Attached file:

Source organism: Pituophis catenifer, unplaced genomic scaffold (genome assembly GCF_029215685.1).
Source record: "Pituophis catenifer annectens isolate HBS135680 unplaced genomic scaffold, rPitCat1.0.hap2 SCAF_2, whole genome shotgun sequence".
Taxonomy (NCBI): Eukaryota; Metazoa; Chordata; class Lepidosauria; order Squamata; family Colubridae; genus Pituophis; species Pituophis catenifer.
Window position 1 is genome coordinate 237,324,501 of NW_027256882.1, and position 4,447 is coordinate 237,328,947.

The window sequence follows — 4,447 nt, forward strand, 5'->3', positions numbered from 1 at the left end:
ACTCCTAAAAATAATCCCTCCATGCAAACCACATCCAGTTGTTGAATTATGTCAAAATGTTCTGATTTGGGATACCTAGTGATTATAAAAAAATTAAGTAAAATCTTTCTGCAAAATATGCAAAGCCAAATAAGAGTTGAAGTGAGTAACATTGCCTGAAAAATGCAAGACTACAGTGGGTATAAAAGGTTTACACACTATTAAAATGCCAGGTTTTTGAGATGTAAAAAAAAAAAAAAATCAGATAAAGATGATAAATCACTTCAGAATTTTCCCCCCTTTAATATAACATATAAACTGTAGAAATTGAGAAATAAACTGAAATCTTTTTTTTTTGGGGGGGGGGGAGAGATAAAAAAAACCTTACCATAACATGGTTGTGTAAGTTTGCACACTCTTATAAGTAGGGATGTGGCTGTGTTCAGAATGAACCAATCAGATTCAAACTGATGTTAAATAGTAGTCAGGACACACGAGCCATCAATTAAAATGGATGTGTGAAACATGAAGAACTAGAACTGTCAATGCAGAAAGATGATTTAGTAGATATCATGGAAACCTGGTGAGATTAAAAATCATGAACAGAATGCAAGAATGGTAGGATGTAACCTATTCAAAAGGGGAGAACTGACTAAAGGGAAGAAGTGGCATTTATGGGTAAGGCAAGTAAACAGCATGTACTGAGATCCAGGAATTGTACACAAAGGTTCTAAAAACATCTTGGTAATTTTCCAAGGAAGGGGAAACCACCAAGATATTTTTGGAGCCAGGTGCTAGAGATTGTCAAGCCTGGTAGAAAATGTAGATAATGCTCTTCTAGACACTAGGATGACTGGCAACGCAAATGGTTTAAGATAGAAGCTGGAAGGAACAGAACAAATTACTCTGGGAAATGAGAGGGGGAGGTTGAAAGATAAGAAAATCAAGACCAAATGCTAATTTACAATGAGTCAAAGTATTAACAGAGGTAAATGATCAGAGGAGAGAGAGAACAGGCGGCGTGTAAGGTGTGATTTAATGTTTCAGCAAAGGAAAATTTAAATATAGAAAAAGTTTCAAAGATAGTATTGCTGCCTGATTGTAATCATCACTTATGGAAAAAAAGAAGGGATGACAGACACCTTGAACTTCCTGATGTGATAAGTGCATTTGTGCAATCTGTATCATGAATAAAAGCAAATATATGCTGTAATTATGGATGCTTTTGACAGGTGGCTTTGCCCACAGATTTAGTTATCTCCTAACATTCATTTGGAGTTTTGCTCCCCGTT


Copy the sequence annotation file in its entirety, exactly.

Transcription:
Source organism: Pituophis catenifer, unplaced genomic scaffold (genome assembly GCF_029215685.1).
Source record: "Pituophis catenifer annectens isolate HBS135680 unplaced genomic scaffold, rPitCat1.0.hap2 SCAF_2, whole genome shotgun sequence".
Taxonomy (NCBI): Eukaryota; Metazoa; Chordata; class Lepidosauria; order Squamata; family Colubridae; genus Pituophis; species Pituophis catenifer.
Window position 1 is genome coordinate 237,324,501 of NW_027256882.1, and position 4,447 is coordinate 237,328,947.

The window sequence follows — 4,447 nt, forward strand, 5'->3', positions numbered from 1 at the left end:
ACTCCTAAAAATAATCCCTCCATGCAAACCACATCCAGTTGTTGAATTATGTCAAAATGTTCTGATTTGGGATACCTAGTGATTATAAAAAAATTAAGTAAAATCTTTCTGCAAAATATGCAAAGCCAAATAAGAGTTGAAGTGAGTAACATTGCCTGAAAAATGCAAGACTACAGTGGGTATAAAAGGTTTACACACTATTAAAATGCCAGGTTTTTGAGATGTAAAAAAAAAAAAAAATCAGATAAAGATGATAAATCACTTCAGAATTTTCCCCCCTTTAATATAACATATAAACTGTAGAAATTGAGAAATAAACTGAAATCTTTTTTTTTTGGGGGGGGGGGAGAGATAAAAAAAACCTTACCATAACATGGTTGTGTAAGTTTGCACACTCTTATAAGTAGGGATGTGGCTGTGTTCAGAATGAACCAATCAGATTCAAACTGATGTTAAATAGTAGTCAGGACACACGAGCCATCAATTAAAATGGATGTGTGAAACATGAAGAACTAGAACTGTCAATGCAGAAAGATGATTTAGTAGATATCATGGAAACCTGGTGAGATTAAAAATCATGAACAGAATGCAAGAATGGTAGGATGTAACCTATTCAAAAGGGGAGAACTGACTAAAGGGAAGAAGTGGCATTTATGGGTAAGGCAAGTAAACAGCATGTACTGAGATCCAGGAATTGTACACAAAGGTTCTAAAAACATCTTGGTAATTTTCCAAGGAAGGGGAAACCACCAAGATATTTTTGGAGCCAGGTGCTAGAGATTGTCAAGCCTGGTAGAAAATGTAGATAATGCTCTTCTAGACACTAGGATGACTGGCAACGCAAATGGTTTAAGATAGAAGCTGGAAGGAACAGAACAAATTACTCTGGGAAATGAGAGGGGGAGGTTGAAAGATAAGAAAATCAAGACCAAATGCTAATTTACAATGAGTCAAAGTATTAACAGAGGTAAATGATCAGAGGAGAGAGAGAACAGGCGGCGTGTAAGGTGTGATTTAATGTTTCAGCAAAGGAAAATTTAAATATAGAAAAAGTTTCAAAGATAGTATTGCTGCCTGATTGTAATCATCACTTATGGAAAAAAAGAAGGGATGACAGACACCTTGAACTTCCTGATGTGATAAGTGCATTTGTGCAATCTGTATCATGAATAAAAGCAAATATATGCTGTAATTATGGATGCTTTTGACAGGTGGCTTTGCCCACAGATTTAGTTATCTCCTAACATTCATTTGGAGTTTTGCTCCCCGTT